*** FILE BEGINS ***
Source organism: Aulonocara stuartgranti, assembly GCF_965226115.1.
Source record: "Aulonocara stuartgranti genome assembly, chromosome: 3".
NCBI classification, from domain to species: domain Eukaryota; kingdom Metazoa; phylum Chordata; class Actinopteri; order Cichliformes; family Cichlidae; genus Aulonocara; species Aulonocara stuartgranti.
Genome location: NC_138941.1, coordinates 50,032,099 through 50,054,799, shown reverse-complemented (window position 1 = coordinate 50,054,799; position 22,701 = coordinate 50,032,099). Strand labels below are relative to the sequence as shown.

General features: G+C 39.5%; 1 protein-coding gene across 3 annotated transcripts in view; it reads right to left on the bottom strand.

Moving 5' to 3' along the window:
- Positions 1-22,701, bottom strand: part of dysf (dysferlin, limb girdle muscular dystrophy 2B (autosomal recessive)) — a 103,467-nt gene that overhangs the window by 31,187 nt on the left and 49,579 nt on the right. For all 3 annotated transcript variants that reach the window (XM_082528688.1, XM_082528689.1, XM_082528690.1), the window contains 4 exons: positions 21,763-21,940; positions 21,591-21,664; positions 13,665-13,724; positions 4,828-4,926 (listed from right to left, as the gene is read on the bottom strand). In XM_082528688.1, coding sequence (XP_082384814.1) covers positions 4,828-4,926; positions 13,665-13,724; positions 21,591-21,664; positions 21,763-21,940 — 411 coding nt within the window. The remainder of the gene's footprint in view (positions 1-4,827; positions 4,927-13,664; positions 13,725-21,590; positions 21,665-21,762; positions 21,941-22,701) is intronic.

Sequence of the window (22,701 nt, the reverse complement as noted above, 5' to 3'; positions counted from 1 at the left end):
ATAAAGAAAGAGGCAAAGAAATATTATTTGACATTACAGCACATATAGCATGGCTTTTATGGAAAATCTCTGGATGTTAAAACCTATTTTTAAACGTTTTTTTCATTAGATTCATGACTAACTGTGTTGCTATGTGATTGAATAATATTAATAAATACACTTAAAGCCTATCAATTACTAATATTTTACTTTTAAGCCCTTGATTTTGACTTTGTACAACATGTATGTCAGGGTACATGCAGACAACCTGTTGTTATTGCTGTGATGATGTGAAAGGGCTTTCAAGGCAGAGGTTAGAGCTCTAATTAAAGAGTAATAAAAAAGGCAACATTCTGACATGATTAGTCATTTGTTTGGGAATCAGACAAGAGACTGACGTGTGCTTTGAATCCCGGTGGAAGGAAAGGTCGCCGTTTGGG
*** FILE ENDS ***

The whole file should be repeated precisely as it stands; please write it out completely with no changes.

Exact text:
Source organism: Aulonocara stuartgranti, assembly GCF_965226115.1.
Source record: "Aulonocara stuartgranti genome assembly, chromosome: 3".
NCBI classification, from domain to species: domain Eukaryota; kingdom Metazoa; phylum Chordata; class Actinopteri; order Cichliformes; family Cichlidae; genus Aulonocara; species Aulonocara stuartgranti.
Genome location: NC_138941.1, coordinates 50,032,099 through 50,054,799, shown reverse-complemented (window position 1 = coordinate 50,054,799; position 22,701 = coordinate 50,032,099). Strand labels below are relative to the sequence as shown.

General features: G+C 39.5%; 1 protein-coding gene across 3 annotated transcripts in view; it reads right to left on the bottom strand.

Moving 5' to 3' along the window:
- Positions 1-22,701, bottom strand: part of dysf (dysferlin, limb girdle muscular dystrophy 2B (autosomal recessive)) — a 103,467-nt gene that overhangs the window by 31,187 nt on the left and 49,579 nt on the right. For all 3 annotated transcript variants that reach the window (XM_082528688.1, XM_082528689.1, XM_082528690.1), the window contains 4 exons: positions 21,763-21,940; positions 21,591-21,664; positions 13,665-13,724; positions 4,828-4,926 (listed from right to left, as the gene is read on the bottom strand). In XM_082528688.1, coding sequence (XP_082384814.1) covers positions 4,828-4,926; positions 13,665-13,724; positions 21,591-21,664; positions 21,763-21,940 — 411 coding nt within the window. The remainder of the gene's footprint in view (positions 1-4,827; positions 4,927-13,664; positions 13,725-21,590; positions 21,665-21,762; positions 21,941-22,701) is intronic.

Sequence of the window (22,701 nt, the reverse complement as noted above, 5' to 3'; positions counted from 1 at the left end):
ATAAAGAAAGAGGCAAAGAAATATTATTTGACATTACAGCACATATAGCATGGCTTTTATGGAAAATCTCTGGATGTTAAAACCTATTTTTAAACGTTTTTTTCATTAGATTCATGACTAACTGTGTTGCTATGTGATTGAATAATATTAATAAATACACTTAAAGCCTATCAATTACTAATATTTTACTTTTAAGCCCTTGATTTTGACTTTGTACAACATGTATGTCAGGGTACATGCAGACAACCTGTTGTTATTGCTGTGATGATGTGAAAGGGCTTTCAAGGCAGAGGTTAGAGCTCTAATTAAAGAGTAATAAAAAAGGCAACATTCTGACATGATTAGTCATTTGTTTGGGAATCAGACAAGAGACTGACGTGTGCTTTGAATCCCGGTGGAAGGAAAGGTCGCCGTTTGGG